A conversation with two of Latin America’s biggest award-winning fiction stars, who were part of the landmark Bogota 39 Generation in 2006. In Gabriel Vasquez’ Reputations, Colombia’s great cartoonist star is at a big public celebration of his career when he is faced with a character from his past who calls into question everything about his life and work. Enrigue’s Sudden Death is a funny and mind-bending novel about the clash of empires and ideas in C16th, told over the course of one, dazzling tennis match in Rome. In England, Thomas Cromwell and Henry VIII execute Anne Boleyn, and her executioner transforms her legendary locks into the most sought-after tennis balls of the time. Across the ocean in Mexico, the last Aztec emperors play their own games, as Hernán Cortés and his Mayan translator and lover scheme and conquer, fight and fornicate, not knowing that their domestic comedy will change the course of history.
Where are you really from? You’re British. Your parents are British. You were raised in Britain. Your partner, your children and most of your friends are British. So why do people keep asking you where you are from? Brit(ish) is about a search for identity. It is about the everyday racism that plagues British society. It is about our awkward, troubled relationship with our history. It is about why liberal attempts to be ‘colour-blind’ have caused more problems than they have solved. It is about why we continue to avoid talking about race.
Ansell is Dean of Liberal Arts at Emerson College, and author of New Right, New Racism: Race and Reaction in the United States and Britain.
The broadcaster and writer looks back at what she was given by her family, and the times in which she grew up. She ranges from the minutiae of life such as how to make a bed properly with hospital corners, to the bigger lessons of politics, of lovers, of betrayal. She talks of the present, of her family, of friends and literature. She talks, too, of what she will leave behind.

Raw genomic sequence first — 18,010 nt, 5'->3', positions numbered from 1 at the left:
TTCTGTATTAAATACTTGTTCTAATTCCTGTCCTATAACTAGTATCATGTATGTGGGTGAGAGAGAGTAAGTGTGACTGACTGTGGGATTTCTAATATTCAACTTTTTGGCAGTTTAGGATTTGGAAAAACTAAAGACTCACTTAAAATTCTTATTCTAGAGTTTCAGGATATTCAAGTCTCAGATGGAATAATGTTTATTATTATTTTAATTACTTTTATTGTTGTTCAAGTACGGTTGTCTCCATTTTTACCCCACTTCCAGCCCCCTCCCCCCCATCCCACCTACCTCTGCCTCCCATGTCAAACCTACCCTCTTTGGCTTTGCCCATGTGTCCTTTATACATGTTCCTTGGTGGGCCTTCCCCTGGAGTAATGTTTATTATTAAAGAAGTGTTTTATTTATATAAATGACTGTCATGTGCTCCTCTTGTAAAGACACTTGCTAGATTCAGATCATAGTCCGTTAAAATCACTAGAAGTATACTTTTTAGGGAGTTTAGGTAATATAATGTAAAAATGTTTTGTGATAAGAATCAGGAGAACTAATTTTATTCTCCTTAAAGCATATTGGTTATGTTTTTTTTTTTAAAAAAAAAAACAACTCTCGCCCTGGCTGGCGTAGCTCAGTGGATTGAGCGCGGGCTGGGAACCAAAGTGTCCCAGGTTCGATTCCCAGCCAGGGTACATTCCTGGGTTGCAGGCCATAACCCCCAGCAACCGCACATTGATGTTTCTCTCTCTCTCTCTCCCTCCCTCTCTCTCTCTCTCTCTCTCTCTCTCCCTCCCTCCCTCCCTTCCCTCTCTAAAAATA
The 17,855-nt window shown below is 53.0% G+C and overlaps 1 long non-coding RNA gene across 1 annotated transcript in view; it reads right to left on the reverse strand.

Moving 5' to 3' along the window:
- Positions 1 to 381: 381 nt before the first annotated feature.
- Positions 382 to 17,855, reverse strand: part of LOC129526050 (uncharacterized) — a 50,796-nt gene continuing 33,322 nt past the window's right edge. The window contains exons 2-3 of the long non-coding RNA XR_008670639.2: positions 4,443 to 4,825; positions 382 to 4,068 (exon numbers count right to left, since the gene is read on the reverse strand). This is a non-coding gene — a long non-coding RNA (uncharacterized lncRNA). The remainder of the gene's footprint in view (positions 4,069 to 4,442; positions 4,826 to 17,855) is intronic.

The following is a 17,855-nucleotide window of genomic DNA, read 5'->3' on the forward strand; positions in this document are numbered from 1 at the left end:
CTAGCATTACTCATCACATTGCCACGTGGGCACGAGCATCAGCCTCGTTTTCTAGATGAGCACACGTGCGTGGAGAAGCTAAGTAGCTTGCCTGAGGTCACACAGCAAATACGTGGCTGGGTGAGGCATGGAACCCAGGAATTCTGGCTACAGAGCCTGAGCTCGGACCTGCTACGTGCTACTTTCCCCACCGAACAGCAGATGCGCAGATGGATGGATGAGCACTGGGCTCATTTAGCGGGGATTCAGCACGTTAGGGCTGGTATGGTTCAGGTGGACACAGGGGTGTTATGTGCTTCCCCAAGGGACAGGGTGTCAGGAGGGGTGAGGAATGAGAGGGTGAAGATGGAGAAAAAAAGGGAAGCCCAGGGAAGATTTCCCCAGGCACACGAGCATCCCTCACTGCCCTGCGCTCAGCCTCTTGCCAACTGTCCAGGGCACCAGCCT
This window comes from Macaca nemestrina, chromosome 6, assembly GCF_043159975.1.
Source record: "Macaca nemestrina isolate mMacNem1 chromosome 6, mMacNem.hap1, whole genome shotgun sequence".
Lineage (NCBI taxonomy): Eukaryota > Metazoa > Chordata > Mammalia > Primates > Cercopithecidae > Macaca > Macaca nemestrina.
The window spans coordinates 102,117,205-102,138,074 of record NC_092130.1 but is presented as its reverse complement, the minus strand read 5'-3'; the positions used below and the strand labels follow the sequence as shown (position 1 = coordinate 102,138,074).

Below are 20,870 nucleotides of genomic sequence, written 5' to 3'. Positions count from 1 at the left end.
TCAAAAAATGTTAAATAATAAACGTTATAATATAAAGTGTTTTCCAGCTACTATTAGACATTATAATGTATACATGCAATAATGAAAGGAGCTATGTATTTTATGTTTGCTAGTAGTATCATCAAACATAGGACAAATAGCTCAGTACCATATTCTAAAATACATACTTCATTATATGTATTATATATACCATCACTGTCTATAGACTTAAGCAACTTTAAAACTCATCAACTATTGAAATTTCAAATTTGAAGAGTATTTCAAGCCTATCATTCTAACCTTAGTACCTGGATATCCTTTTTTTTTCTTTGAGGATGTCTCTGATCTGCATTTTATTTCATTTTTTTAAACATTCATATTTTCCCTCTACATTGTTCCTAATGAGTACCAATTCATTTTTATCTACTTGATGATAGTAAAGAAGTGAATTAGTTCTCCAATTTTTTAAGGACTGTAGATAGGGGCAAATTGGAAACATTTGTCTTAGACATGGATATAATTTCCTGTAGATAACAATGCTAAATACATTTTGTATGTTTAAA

The publishing house Ivorypress presents its latest book Havana, Autos and Architecture which is inspired by various trips British architect Norman Foster made to Havana, the capital of Cuba. It also focuses on the Cuban passion for classic cars. This event features Mauricio Vicent,who wrote the book, film director David Trueba, architect Norman Foster and the founder and director of Ivorypress, Elena Ochoa Foster.
Simultaneous translation from English into Spanish.
Discover the good, the bad and intriguing world of online dating and rural matchmaking with Farmer Wants a Wife presenter Catherine Gee. Duncan Cunningham is founder of The Dating Lab, which has launched dozens of dating sites including Country Living Magazine’s own country-loving.co.uk. After seeing tens of thousands of dating profiles he knows the difference between eye-catching and off-putting. Country Living columnist and author Imogen Green, has written extensively about her personal experience of rural romance and will share her highlights and low points. Followed by a drinks reception to chat to the speakers and meet like-minded country singletons. Who knows where it might lead?
Dolores Redondo, El guardian invisible (Ed. Destino), Andreu Martín, Cabaret Pompeya (Ed. Siruela) and Sociedad Negra (Ed. RBA), and Rosa Ribas, Don de lenguas (Ed. Siruela) read passages from their own works and also speak, analyse and debate about the genre and the profession of writing. Chaired by Teresa Sanz, contributor to El Mundo.
With the collaboration of Fundación Lara and Biblioteca Nacional de España.
A conversation based on the novelist’s book of essays that is framed around: Living, which draws on her own life; Thinking, on memory, emotion and the imagination; and Looking, on art and artists. She explores how we see, remember, feel and interact with others; what it means to sleep, dream and speak; and what we mean by ‘self’.
Llanelli is one of the world’s greatest rugby towns, and home to one of the most loved and followed teams, The Scarlets. The broadcaster and journalist, whose other books include Who Beat the All Blacks?, yarns the best tales and traditions of the club with one of its most favoured sons, the legendary fly-half Phil Bennett. They talk to Dai Smith. A safe bet that stories will be told of 31 October 1972, when the final scoreboard famously read: Llanelli 9 Seland Newydd 3. There may be singing. #sosbanfach